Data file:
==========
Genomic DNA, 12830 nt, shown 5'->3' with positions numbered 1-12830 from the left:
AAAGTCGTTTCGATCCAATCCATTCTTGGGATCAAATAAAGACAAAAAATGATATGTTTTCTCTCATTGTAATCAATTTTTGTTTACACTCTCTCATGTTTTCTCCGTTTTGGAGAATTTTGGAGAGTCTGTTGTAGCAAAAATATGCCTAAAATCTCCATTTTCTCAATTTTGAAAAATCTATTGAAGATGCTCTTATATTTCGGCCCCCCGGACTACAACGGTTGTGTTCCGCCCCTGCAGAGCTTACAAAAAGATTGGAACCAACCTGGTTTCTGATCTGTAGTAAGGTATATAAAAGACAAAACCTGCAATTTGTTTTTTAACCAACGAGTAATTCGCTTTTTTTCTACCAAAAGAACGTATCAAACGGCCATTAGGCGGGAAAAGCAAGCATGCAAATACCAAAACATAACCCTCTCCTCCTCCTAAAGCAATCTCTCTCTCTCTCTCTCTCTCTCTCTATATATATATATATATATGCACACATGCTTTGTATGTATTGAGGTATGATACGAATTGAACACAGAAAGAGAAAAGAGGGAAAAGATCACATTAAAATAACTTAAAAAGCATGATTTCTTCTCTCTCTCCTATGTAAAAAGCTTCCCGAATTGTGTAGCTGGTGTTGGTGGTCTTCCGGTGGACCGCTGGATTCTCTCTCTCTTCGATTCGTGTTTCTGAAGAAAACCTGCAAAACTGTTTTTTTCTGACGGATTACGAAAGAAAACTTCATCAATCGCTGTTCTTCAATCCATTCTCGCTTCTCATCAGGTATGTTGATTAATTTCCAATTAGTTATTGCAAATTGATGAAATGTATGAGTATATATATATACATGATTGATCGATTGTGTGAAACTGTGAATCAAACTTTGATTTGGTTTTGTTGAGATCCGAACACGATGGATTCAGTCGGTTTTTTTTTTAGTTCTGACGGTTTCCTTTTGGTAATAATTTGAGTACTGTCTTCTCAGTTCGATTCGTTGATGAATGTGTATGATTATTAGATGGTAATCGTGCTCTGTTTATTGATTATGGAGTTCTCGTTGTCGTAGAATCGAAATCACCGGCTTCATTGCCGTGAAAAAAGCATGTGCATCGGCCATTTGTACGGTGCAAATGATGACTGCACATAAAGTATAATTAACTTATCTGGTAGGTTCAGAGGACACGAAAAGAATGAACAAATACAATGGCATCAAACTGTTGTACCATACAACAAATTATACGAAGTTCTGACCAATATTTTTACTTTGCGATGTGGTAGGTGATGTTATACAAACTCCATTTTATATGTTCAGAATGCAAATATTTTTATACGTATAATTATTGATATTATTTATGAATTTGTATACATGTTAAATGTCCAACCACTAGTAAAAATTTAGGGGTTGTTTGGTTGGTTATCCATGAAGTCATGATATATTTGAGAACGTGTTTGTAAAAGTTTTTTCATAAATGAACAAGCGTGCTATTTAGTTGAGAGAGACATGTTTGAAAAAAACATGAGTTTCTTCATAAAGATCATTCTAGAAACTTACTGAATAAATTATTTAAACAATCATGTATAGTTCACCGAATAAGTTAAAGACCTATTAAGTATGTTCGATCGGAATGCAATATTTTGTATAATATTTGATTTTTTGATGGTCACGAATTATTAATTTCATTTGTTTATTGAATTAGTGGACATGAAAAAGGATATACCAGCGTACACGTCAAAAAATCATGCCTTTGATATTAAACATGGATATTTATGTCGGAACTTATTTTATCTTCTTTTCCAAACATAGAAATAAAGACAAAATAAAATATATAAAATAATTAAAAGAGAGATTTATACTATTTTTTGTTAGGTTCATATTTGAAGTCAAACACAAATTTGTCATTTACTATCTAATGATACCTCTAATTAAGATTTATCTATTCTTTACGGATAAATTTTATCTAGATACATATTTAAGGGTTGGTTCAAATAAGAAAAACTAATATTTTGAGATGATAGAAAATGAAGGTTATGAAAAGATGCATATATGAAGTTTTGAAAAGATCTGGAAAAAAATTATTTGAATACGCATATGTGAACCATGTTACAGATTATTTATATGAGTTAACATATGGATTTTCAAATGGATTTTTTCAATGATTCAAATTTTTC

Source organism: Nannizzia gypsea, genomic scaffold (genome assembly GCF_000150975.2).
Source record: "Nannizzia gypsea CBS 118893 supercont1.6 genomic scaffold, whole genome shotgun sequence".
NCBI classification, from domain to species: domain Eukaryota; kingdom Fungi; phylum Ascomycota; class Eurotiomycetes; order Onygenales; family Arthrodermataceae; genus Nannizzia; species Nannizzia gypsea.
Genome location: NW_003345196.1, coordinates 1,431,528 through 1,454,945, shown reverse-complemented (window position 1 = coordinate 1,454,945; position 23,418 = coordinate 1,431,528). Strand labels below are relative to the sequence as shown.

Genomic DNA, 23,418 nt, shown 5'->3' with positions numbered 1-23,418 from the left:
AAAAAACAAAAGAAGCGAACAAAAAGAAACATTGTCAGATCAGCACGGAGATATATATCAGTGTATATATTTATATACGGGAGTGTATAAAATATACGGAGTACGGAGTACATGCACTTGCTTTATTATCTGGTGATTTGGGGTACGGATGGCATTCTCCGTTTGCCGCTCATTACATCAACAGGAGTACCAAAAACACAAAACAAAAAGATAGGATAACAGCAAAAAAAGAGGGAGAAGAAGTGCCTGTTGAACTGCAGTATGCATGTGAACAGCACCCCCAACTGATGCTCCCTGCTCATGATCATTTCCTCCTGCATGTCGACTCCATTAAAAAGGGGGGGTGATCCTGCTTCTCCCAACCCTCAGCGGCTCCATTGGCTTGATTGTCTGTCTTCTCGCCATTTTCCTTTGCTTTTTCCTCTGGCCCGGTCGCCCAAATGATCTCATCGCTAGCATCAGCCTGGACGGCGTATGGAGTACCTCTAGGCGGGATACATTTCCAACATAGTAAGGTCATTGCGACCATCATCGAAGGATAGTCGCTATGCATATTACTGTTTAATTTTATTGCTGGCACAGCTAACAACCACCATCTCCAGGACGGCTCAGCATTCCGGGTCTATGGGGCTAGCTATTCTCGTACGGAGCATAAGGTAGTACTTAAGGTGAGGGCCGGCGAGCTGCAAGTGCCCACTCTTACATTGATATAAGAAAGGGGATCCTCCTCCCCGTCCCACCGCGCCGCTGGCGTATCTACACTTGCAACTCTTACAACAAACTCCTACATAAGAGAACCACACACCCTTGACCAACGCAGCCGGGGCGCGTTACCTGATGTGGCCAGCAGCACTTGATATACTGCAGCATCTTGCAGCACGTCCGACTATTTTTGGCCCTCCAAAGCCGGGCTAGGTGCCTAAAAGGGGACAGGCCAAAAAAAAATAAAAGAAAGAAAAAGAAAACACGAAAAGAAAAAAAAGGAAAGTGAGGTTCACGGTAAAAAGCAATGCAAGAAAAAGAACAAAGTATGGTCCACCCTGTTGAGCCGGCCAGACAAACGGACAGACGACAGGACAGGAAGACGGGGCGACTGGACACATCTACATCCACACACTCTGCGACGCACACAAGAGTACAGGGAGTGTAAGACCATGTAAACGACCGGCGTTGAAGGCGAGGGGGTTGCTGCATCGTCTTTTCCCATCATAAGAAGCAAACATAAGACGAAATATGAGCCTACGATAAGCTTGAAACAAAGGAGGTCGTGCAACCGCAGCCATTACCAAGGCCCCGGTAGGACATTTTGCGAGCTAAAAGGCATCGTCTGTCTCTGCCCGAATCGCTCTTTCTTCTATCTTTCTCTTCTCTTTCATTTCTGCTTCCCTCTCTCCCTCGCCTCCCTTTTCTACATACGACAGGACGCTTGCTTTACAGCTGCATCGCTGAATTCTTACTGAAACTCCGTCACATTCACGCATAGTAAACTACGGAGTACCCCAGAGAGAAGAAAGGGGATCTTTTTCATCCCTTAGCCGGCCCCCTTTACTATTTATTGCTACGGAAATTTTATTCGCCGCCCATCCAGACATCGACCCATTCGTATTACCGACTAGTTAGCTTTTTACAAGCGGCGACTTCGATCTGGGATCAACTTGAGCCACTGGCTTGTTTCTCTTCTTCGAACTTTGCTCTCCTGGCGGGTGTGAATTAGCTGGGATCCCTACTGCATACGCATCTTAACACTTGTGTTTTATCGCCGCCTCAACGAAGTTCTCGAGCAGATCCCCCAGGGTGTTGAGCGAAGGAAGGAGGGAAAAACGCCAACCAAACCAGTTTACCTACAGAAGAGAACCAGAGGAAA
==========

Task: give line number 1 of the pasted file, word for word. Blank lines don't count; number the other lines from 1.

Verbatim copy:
Genomic DNA, 12830 nt, shown 5'->3' with positions numbered 1-12830 from the left: